As the report notes, since being enacted in 1965, the Political Fund Act in Korea has undergone 24 revisions for the purpose of guaranteeing the fair provision, and transparency, of political funds. The term “political funds” is defined as money, securities or goods provided to persons engaged in political activities, including political parties, in addition to expenses that they need to undertake political activities, including elections.

With the aim to guarantee the proper provision of political funds, secure the transparency of political funds and contribute to the sound development of democratic politics by preventing illegal political funding, the act lays out many basic principles.

In August 2005, the National Assembly revised the act so that all corporations and groups were fundamentally prohibited from making political contributions with the aim of initiating political reforms and addressing problems with illegal political funds.

However, is it strictly followed? It appears not, going by the regular news of slush funds by corporate honchos and raids by prosecutors.

Under the act, any political party may collect party membership fees. However, it does not set an upper limit on the fees that may be paid by an individual political party member.

When an association that raises political funds for a National Assembly member or a candidate to run in an election for public office submits a financial report, it is required to disclose the personal information of donors who make contributions exceeding a set amount. This rule is often flouted in Korea.

According to financial reports submitted by political parties in 2015, the total membership fees collected was $52 million, 25.8 percent of their total income of $201.3 million. South Korea’s ruling Saenuri Party collected $26.4 million in membership fees, which made up 27 percent of its total $97.6 million income. The main opposition New Politics Alliance for Democracy party, now renamed The Minjoo Party of Korea, collected $21.2 million, making up 23.1 percent of its $91.7 million total income.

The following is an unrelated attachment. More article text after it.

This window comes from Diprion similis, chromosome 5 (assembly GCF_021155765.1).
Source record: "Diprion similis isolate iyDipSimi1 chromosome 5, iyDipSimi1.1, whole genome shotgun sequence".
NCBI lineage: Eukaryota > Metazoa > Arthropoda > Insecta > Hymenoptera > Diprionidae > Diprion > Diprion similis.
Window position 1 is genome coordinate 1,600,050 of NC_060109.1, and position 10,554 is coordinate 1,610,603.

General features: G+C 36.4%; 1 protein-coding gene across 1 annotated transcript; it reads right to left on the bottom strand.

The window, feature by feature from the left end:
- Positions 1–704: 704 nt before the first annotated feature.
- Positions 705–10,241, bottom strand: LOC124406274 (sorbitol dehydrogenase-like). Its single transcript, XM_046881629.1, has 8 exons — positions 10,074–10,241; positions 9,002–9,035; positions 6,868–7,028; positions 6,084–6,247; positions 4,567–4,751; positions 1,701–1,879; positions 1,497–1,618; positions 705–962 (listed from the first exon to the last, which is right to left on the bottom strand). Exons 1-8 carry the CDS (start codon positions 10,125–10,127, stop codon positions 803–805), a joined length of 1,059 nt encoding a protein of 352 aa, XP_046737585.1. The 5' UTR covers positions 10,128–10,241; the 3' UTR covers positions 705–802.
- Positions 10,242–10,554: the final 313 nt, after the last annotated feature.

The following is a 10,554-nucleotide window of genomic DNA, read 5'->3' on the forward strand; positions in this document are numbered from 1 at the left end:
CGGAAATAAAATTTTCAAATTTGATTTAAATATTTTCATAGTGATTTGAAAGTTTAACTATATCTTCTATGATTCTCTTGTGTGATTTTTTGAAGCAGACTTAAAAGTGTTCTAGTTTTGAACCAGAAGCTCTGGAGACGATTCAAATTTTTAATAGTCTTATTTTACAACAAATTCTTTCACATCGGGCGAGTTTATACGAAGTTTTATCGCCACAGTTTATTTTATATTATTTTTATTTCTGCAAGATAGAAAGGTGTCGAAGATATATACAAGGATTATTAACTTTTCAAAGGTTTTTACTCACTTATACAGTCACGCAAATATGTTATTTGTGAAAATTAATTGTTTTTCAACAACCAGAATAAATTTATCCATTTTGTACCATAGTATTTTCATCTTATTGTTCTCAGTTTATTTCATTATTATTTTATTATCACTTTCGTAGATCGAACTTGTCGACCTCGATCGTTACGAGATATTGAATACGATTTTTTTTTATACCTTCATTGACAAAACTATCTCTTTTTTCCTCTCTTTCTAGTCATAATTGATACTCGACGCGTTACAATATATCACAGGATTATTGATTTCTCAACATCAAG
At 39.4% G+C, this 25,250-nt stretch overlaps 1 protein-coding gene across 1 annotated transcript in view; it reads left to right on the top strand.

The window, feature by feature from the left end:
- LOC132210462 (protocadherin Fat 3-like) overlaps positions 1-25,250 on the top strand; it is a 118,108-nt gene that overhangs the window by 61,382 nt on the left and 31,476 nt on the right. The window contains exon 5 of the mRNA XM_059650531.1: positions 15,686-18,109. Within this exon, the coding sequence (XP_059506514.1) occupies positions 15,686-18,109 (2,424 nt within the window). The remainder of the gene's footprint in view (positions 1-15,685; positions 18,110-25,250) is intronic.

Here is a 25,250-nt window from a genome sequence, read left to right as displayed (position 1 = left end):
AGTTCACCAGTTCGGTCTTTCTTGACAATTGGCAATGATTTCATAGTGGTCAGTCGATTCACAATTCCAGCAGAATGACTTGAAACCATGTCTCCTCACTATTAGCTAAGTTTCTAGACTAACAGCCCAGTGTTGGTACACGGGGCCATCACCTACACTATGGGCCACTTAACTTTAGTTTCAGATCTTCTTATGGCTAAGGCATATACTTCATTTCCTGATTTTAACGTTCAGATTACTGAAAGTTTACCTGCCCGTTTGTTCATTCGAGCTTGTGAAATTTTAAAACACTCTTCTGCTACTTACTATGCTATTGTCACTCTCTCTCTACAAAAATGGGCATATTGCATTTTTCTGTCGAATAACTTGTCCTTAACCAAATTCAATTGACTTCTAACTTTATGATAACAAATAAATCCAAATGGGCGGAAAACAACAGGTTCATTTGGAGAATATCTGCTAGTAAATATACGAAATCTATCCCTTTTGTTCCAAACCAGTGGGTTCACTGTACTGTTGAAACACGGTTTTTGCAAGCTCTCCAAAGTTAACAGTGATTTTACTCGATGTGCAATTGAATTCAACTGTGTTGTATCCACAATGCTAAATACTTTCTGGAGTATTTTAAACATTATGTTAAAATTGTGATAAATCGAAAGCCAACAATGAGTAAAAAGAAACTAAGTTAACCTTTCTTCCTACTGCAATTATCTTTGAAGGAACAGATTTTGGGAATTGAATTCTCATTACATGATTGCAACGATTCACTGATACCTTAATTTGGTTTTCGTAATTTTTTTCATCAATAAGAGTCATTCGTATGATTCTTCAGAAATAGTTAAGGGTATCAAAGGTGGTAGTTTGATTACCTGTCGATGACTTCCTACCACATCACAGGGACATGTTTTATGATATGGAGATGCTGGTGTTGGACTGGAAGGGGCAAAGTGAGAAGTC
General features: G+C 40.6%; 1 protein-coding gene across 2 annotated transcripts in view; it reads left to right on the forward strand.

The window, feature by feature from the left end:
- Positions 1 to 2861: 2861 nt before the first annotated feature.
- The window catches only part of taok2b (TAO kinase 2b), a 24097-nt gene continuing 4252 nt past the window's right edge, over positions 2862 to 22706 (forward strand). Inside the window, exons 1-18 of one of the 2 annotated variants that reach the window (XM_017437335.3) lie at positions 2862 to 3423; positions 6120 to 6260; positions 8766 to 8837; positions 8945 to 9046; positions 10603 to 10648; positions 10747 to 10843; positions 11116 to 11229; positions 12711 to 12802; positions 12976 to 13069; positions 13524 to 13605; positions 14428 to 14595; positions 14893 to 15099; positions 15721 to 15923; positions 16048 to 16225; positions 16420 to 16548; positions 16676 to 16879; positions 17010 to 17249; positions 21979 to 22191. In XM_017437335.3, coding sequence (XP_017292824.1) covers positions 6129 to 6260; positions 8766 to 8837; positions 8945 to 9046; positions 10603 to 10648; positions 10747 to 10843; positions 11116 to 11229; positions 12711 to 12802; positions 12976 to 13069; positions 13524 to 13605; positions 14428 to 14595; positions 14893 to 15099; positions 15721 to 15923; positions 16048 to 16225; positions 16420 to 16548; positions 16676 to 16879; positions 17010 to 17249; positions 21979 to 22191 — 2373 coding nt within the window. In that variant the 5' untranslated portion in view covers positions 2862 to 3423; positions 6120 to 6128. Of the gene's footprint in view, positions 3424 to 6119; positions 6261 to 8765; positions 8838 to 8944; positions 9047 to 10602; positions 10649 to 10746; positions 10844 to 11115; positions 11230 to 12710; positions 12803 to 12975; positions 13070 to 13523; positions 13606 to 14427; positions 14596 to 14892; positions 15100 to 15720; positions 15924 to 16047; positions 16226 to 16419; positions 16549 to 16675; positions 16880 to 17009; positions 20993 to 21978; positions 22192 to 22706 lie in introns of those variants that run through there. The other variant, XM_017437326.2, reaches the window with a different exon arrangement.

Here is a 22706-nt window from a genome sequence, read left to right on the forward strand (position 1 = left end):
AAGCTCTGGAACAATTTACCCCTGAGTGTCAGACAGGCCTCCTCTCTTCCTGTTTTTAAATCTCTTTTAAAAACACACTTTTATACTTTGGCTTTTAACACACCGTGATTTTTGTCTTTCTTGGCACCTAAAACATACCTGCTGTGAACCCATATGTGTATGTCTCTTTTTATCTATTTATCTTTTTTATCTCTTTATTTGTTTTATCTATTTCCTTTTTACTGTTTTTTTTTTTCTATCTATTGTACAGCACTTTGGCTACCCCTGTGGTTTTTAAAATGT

Since it was not an election year, the external funding for campaigning has obviously not been included. However, elections are due in April this year, and there will obviously be more funding details available at the end of the year.

Unlike Western political parties, party membership fees in Korea are too insignificant to be of importance for political party financing. It is no secret that the candidates receive massive funding from outside sources and under the table.

In the current context of economic crisis, there is a need for more transparency in public life. Particular attention should be paid to risks to the independence of political actors and public office holders as well as risks of conflicts of interest, even undue influence and corruption, related to money in the political sphere.

Political finance disclosure combined with adequate enforcement capacities has been recognized by international standards as a key policy instrument for promoting effective transparency and integrity in party and campaign financing. It is time the authorities in Korea started enforcing existing rules, and if necessary tightened the rules with regard to corporate funding of political parties.

The lack of transparency in political funding in Korea poses alarming risks of corruption. This is because private contributions effortlessly turn into a conduit for buying favors.

The current law punishes violators of political funding more severely, but the president’s special amnesty powers have long been abused. Many politicians and businessmen convicted of political funding fraud have been pardoned by whichever president is in power.

More transparent, competitive and realistic election campaign funding management is a must for the development of democracy. It will go a long way in ensuring the sustainable and broad-based economic development of Korea, which will propel it to an advanced-nation status.

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By Ram Garikipati

Ram Garikipati is a business writer at The Korea Herald. He can be reached at ram@heraldcorp.com --Ed.